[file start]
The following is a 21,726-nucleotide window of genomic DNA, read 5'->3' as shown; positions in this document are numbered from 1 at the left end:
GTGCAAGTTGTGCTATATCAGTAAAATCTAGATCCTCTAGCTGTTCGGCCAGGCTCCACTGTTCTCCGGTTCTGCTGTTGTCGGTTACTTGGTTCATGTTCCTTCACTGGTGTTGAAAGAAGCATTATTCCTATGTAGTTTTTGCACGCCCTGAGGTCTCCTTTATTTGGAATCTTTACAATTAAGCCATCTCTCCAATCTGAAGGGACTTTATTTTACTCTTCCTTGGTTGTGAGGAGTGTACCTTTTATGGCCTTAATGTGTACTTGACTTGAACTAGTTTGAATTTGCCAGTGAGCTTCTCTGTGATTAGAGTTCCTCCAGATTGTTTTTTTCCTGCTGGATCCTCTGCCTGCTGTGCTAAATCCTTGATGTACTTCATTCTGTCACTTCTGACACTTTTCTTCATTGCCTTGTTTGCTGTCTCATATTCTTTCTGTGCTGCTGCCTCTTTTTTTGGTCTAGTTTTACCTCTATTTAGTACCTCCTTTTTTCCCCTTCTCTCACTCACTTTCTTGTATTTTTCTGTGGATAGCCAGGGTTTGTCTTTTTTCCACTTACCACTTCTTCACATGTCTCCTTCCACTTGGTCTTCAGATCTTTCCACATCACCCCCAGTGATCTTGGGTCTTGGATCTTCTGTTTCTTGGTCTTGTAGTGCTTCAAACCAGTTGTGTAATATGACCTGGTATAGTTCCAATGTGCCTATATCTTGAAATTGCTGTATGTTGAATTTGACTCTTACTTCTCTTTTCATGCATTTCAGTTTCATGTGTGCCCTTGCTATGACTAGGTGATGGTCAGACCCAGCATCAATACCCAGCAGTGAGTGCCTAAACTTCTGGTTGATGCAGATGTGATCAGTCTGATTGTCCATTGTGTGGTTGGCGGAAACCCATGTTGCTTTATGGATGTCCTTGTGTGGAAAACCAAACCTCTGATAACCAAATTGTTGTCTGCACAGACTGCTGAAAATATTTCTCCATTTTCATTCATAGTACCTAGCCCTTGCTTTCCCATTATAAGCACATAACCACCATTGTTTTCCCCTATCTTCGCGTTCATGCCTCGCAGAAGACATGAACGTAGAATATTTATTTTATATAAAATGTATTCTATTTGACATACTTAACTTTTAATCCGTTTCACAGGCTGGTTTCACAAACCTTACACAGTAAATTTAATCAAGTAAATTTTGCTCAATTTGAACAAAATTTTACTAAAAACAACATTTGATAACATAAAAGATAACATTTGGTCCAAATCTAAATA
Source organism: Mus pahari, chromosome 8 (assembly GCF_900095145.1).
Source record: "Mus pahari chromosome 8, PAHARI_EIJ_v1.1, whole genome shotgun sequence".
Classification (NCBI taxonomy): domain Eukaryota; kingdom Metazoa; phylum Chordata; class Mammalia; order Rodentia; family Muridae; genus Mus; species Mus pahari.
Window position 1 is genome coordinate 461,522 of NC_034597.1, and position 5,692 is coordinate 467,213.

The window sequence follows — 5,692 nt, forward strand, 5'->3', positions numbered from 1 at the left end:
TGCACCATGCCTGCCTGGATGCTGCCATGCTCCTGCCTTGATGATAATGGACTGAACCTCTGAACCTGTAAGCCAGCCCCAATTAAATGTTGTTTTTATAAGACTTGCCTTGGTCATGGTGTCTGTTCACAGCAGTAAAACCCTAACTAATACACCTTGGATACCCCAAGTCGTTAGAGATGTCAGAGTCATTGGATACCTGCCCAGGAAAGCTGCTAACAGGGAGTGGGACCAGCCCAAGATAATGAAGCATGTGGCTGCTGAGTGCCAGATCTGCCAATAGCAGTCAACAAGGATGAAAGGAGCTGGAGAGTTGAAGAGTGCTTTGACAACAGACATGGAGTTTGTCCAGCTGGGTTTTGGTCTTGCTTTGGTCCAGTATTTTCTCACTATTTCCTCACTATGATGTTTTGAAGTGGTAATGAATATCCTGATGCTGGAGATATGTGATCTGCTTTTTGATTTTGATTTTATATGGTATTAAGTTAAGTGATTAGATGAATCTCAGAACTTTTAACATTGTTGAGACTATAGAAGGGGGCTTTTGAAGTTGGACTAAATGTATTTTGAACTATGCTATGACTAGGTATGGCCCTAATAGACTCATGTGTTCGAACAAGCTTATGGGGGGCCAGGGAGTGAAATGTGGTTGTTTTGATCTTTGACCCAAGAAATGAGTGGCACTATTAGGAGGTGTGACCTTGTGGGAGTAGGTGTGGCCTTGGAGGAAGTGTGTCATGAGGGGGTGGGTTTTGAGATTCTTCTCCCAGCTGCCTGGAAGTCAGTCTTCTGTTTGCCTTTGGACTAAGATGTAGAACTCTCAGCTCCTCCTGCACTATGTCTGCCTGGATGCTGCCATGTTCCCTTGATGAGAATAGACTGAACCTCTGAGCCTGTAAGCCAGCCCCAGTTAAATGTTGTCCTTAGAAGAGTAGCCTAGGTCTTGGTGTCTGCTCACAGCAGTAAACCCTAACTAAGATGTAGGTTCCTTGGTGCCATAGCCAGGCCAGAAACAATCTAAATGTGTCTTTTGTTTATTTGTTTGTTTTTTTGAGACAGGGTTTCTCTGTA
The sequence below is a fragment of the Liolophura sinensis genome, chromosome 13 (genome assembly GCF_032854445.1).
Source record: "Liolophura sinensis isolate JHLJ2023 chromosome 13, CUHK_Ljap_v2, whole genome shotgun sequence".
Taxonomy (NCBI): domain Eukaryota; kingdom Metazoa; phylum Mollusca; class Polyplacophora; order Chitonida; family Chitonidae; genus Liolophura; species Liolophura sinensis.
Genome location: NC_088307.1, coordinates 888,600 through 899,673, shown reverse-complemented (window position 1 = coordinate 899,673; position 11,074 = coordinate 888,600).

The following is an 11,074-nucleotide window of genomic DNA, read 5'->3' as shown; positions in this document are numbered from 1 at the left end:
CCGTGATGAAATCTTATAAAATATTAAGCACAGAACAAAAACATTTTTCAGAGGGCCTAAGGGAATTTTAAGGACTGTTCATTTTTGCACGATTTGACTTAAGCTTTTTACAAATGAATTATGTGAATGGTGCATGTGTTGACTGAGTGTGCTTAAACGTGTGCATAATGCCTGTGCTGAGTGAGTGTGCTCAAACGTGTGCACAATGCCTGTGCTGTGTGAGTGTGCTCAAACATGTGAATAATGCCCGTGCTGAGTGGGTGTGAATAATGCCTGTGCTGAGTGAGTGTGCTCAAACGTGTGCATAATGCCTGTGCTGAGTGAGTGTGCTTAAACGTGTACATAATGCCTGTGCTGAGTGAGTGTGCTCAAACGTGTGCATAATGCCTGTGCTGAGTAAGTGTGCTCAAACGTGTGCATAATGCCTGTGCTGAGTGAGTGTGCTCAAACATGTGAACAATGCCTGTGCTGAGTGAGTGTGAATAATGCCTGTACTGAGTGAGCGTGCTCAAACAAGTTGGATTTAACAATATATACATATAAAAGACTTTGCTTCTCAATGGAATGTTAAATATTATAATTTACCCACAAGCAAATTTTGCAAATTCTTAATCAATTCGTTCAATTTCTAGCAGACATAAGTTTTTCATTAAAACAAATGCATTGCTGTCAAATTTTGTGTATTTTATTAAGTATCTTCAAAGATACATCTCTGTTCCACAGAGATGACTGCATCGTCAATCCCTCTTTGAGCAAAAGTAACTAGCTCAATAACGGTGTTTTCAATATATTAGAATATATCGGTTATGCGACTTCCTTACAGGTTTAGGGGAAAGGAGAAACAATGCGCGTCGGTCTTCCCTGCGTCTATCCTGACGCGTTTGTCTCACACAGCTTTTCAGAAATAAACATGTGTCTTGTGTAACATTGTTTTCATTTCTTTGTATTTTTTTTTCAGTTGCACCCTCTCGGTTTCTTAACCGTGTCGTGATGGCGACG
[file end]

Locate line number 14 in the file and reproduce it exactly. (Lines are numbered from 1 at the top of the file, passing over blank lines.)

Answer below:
CCGTGATGAAATCTTATAAAATATTAAGCACAGAACAAAAACATTTTTCAGAGGGCCTAAGGGAATTTTAAGGACTGTTCATTTTTGCACGATTTGACTTAAGCTTTTTACAAATGAATTATGTGAATGGTGCATGTGTTGACTGAGTGTGCTTAAACGTGTGCATAATGCCTGTGCTGAGTGAGTGTGCTCAAACGTGTGCACAATGCCTGTGCTGTGTGAGTGTGCTCAAACATGTGAATAATGCCCGTGCTGAGTGGGTGTGAATAATGCCTGTGCTGAGTGAGTGTGCTCAAACGTGTGCATAATGCCTGTGCTGAGTGAGTGTGCTTAAACGTGTACATAATGCCTGTGCTGAGTGAGTGTGCTCAAACGTGTGCATAATGCCTGTGCTGAGTAAGTGTGCTCAAACGTGTGCATAATGCCTGTGCTGAGTGAGTGTGCTCAAACATGTGAACAATGCCTGTGCTGAGTGAGTGTGAATAATGCCTGTACTGAGTGAGCGTGCTCAAACAAGTTGGATTTAACAATATATACATATAAAAGACTTTGCTTCTCAATGGAATGTTAAATATTATAATTTACCCACAAGCAAATTTTGCAAATTCTTAATCAATTCGTTCAATTTCTAGCAGACATAAGTTTTTCATTAAAACAAATGCATTGCTGTCAAATTTTGTGTATTTTATTAAGTATCTTCAAAGATACATCTCTGTTCCACAGAGATGACTGCATCGTCAATCCCTCTTTGAGCAAAAGTAACTAGCTCAATAACGGTGTTTTCAATATATTAGAATATATCGGTTATGCGACTTCCTTACAGGTTTAGGGGAAAGGAGAAACAATGCGCGTCGGTCTTCCCTGCGTCTATCCTGACGCGTTTGTCTCACACAGCTTTTCAGAAATAAACATGTGTCTTGTGTAACATTGTTTTCATTTCTTTGTATTTTTTTTTCAGTTGCACCCTCTCGGTTTCTTAACCGTGTCGTGATGGCGACG